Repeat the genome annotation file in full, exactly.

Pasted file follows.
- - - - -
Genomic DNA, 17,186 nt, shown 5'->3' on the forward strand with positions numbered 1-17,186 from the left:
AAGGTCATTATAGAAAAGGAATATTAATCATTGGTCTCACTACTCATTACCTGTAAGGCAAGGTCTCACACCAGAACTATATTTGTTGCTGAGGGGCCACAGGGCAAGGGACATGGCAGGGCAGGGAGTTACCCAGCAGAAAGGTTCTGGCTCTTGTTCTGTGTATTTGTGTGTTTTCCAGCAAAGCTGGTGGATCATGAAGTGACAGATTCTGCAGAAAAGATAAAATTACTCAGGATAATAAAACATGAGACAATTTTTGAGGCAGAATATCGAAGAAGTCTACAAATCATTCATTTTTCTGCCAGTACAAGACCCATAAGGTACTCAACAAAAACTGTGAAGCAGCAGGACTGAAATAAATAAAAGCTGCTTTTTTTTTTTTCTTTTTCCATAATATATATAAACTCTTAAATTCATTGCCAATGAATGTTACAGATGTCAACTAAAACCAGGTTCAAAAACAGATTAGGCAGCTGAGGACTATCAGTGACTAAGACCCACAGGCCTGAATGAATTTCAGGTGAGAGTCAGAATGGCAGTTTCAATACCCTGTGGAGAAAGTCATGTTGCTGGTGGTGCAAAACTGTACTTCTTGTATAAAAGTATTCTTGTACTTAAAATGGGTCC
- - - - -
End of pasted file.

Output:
Genomic DNA, 17,186 nt, shown 5'->3' on the forward strand with positions numbered 1-17,186 from the left:
AAGGTCATTATAGAAAAGGAATATTAATCATTGGTCTCACTACTCATTACCTGTAAGGCAAGGTCTCACACCAGAACTATATTTGTTGCTGAGGGGCCACAGGGCAAGGGACATGGCAGGGCAGGGAGTTACCCAGCAGAAAGGTTCTGGCTCTTGTTCTGTGTATTTGTGTGTTTTCCAGCAAAGCTGGTGGATCATGAAGTGACAGATTCTGCAGAAAAGATAAAATTACTCAGGATAATAAAACATGAGACAATTTTTGAGGCAGAATATCGAAGAAGTCTACAAATCATTCATTTTTCTGCCAGTACAAGACCCATAAGGTACTCAACAAAAACTGTGAAGCAGCAGGACTGAAATAAATAAAAGCTGCTTTTTTTTTTTTCTTTTTCCATAATATATATAAACTCTTAAATTCATTGCCAATGAATGTTACAGATGTCAACTAAAACCAGGTTCAAAAACAGATTAGGCAGCTGAGGACTATCAGTGACTAAGACCCACAGGCCTGAATGAATTTCAGGTGAGAGTCAGAATGGCAGTTTCAATACCCTGTGGAGAAAGTCATGTTGCTGGTGGTGCAAAACTGTACTTCTTGTATAAAAGTATTCTTGTACTTAAAATGGGTCC